There’s an entire auto subculture dedicated to custom rim design and care, so it’s no wonder folks want to show them off. Even if you’ve got factory standards on, knowing how to polish your rims can make a strong statement as you cruise along. And while it’s a nice lazy afternoon project, there is a right and wrong way to go about it.
Here’s a primer on how to polish your rims.
The very first thing you want to do is double-check what kind of rims you’re working with and determine whether there is a clear coat on them. Rims must be treated differently according to their coating (if any) and metal type. Using the wrong products, processes or chemicals can damage a clear coat and cause aging and corrosion to aluminum. In addition, before you begin, gather plenty of rags and sponges — you’ll need to use a new one for each step.
Use water and a soap, that is approved as safe for cars, to remove as much gunk as possible from the rims. You’ll be up against regular road grime and a layer of corrosive brake dust that forms naturally over time as brake pads wear. You can use a high-powered hose for a first pass, then a terrycloth rag or non-abrasive sponge.
If there’s still remaining grime and your rims don’t have a clear coat, use a non-acidic aluminum wheel cleaner on a new rag. If you do have clear coat, use a soft bristled brush to work the surface over. Rinse thoroughly and dry with a new rag before continuing.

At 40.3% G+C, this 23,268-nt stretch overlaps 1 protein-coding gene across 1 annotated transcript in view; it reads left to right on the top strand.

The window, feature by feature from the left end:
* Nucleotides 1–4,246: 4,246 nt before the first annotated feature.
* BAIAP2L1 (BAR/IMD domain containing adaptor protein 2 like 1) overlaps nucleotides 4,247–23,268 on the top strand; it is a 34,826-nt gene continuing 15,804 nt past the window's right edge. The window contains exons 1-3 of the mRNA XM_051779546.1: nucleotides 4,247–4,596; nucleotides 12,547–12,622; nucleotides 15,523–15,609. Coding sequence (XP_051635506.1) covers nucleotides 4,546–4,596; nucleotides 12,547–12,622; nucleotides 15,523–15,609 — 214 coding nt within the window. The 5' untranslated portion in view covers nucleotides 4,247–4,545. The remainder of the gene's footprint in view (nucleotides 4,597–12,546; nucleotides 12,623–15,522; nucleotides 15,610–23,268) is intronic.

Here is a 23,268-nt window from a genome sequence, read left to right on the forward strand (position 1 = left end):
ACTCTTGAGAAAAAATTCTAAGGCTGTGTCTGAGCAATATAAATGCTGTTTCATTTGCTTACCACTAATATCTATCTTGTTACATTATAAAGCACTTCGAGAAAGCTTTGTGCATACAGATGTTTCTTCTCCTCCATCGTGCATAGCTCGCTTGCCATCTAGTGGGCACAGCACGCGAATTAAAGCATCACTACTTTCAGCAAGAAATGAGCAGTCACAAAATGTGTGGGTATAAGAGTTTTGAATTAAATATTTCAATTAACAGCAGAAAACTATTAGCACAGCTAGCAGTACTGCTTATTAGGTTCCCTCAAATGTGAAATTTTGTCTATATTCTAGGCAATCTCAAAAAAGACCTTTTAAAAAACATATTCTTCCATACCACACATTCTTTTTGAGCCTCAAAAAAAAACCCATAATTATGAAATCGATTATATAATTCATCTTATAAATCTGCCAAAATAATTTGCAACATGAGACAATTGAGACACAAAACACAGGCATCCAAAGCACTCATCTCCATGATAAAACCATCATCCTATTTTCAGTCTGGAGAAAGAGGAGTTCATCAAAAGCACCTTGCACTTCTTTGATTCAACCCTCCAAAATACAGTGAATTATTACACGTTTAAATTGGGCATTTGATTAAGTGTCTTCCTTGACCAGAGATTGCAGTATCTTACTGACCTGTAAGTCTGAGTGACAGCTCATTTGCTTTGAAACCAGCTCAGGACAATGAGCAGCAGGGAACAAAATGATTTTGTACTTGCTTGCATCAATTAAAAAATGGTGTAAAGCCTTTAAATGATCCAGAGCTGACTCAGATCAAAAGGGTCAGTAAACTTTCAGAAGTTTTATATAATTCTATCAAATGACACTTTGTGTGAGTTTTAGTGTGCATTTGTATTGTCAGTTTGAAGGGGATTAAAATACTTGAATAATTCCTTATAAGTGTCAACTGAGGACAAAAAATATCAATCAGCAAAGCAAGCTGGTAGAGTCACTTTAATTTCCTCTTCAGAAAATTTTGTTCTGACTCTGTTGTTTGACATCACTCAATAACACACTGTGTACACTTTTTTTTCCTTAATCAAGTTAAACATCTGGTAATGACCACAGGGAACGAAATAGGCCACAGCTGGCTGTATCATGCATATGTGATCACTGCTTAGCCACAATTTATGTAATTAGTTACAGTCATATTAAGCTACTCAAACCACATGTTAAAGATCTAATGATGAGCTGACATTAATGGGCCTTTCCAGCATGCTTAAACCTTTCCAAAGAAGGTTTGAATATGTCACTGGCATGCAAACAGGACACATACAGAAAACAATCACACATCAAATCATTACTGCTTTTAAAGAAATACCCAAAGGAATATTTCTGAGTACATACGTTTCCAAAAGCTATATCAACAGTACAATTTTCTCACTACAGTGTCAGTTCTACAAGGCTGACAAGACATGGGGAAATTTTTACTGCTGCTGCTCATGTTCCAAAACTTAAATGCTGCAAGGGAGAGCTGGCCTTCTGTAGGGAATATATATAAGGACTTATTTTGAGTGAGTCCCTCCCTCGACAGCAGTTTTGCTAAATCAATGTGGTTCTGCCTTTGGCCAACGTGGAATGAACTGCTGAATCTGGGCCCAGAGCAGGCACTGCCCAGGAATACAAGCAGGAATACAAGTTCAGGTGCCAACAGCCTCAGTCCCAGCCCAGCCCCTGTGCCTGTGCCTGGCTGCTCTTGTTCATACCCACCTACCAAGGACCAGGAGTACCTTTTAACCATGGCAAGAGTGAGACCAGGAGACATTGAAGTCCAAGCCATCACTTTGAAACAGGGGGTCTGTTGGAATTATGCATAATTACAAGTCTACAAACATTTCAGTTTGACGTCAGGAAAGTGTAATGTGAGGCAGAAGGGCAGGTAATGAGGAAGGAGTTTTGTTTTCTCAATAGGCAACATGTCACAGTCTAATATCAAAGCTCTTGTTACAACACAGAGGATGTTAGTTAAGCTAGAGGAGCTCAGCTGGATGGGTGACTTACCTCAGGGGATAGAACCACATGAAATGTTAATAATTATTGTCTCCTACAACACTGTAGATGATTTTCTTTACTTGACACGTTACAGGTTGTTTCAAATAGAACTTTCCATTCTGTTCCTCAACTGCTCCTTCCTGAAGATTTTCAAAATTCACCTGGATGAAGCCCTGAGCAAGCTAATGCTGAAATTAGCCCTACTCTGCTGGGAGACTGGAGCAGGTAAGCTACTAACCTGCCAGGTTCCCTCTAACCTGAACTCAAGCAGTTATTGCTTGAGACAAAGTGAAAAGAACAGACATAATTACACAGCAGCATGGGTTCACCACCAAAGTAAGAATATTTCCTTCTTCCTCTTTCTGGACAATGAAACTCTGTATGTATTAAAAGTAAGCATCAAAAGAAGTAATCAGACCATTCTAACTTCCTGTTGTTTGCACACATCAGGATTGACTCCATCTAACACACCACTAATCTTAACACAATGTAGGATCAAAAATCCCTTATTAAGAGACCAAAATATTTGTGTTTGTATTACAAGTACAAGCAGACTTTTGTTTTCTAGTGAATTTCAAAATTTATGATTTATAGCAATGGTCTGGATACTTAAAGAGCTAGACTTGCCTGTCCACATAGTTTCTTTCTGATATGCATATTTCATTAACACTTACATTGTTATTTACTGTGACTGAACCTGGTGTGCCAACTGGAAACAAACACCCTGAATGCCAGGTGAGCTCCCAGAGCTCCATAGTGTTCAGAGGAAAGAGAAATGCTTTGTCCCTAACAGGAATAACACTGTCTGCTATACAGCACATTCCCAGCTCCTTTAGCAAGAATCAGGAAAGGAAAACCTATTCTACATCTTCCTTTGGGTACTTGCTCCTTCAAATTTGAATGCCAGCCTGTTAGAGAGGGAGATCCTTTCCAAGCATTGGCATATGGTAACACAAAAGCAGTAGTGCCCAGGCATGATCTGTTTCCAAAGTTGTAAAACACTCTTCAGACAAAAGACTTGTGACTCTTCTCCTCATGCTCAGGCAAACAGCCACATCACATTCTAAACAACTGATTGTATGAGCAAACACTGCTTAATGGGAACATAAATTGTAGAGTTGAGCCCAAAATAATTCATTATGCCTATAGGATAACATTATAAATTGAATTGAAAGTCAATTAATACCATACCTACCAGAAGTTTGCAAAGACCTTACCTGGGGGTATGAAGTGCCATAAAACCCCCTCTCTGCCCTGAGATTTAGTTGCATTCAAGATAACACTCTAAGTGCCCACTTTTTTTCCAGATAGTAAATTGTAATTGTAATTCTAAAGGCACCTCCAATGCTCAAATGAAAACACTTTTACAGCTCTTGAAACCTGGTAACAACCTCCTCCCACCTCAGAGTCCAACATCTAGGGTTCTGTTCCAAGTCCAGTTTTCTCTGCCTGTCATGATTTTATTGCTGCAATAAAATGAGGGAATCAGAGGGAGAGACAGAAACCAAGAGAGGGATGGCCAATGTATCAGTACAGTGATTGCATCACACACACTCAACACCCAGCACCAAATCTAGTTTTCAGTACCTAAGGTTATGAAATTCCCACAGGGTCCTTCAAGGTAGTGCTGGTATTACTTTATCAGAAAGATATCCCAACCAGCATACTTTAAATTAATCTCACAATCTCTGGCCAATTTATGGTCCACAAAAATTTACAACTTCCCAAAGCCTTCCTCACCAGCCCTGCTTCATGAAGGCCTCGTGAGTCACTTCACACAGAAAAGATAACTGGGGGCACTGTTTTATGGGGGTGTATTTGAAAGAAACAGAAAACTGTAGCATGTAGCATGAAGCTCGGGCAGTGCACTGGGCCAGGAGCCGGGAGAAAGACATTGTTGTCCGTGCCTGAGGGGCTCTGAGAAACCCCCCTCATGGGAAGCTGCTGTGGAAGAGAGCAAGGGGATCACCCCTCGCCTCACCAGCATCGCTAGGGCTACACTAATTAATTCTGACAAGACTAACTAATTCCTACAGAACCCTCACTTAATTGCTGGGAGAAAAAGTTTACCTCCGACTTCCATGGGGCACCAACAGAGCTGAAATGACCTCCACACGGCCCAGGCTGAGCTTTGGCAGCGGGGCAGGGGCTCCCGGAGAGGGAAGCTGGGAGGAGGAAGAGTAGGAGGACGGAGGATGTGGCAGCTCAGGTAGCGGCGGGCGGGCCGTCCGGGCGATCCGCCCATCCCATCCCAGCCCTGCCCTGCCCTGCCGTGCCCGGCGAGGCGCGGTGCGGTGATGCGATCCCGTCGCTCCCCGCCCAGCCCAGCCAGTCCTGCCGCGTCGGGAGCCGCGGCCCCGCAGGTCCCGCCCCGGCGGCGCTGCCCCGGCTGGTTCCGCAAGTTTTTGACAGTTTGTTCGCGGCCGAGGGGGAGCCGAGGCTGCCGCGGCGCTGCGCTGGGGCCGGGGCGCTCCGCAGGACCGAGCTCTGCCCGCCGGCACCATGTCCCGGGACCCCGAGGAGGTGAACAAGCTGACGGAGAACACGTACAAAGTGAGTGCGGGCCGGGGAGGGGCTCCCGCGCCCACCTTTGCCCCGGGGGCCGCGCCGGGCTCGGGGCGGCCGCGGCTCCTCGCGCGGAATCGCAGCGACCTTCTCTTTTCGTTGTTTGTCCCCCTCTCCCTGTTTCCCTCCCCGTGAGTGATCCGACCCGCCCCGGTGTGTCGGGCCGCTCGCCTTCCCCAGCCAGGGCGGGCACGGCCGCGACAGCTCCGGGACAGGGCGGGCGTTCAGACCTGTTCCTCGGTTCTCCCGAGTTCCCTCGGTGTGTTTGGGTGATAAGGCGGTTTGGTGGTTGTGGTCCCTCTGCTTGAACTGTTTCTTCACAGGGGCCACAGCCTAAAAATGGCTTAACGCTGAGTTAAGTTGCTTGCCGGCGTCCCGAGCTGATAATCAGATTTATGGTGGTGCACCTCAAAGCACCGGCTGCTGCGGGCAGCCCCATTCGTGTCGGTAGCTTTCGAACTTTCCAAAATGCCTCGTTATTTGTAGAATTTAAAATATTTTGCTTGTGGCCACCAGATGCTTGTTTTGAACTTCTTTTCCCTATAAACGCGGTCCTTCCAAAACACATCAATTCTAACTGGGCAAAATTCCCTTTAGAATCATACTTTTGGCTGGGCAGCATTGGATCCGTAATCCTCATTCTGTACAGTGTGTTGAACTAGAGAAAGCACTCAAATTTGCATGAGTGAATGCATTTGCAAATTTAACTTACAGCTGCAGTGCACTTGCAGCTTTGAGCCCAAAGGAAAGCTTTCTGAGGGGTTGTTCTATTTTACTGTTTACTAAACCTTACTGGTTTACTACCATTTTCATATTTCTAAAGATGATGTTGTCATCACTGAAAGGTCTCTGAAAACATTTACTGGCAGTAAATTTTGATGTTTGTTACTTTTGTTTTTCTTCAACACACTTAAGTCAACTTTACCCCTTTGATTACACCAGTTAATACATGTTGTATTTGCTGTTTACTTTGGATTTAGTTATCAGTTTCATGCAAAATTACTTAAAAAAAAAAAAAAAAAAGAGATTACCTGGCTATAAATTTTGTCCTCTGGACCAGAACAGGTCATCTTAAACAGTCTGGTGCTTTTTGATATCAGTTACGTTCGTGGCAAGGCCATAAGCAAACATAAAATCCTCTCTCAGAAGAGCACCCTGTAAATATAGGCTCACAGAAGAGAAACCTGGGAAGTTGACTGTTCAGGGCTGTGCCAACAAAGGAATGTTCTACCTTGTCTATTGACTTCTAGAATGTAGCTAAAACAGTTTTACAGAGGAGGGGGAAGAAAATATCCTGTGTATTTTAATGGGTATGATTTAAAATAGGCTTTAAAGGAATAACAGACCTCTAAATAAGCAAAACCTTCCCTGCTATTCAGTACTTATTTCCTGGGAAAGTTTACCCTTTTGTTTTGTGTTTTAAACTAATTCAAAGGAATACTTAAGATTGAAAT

After soap and water, you can use wheel detailing clay for deeply embedded grime. Spray the wheel with a lubricant and rub clay over the surface, removing any resulting residue with the lubricant and a new rag after.
Check out the surface of the rims. If they are pitted and don’t have a clear coat, use 400-600 grit sandpaper to lightly smooth the surface and eliminate scratches using even strokes, always moving in the same direction. If starting with a more abrasive paper, follow up with a finer grit to even out the surface. Clear-coated rims should skip this step altogether. Rinse and dry and apply a pass of aluminum brightener to help prevent oxidization and then wipe off with a new cloth.
Choose your polish based on the surface— specified safe for clear-coats if you have one, otherwise use a polish compatible with aluminum. You should polish by hand with a rag in even, circular strokes (changing the rag after each pass), or you can pop on a non-abrasive buffer to a polishing tool and work it through that way. Use a toothbrush to get into hard to reach areas. Go over once more with an ultra-fine finishing polish to really get that mirror shine. Buff off all polish with a clean towel. Apply a coat of wax, again paying attention to the finish in order to pick the proper one. This will lock in the shine and keep it for longer.
As you can see, getting your rims gleaming is a multi-step but basically straightforward project, so long as you’re paying attention to using the proper chemicals, choosing your process wisely and taking your time. It’s worth it for that eye-catching detail and the silent nod from fellow rim-aficionados who understand all the love and care that goes into your shine.
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Blair Lampe is a New York-based professional mechanic, blogger, theater technician, and speechwriter. In her downtime she enjoys backpacking wherever her boots will carry her, rock climbing, experimental theatre, a crisp rosé , and showering love on her 2001 Sierra truck.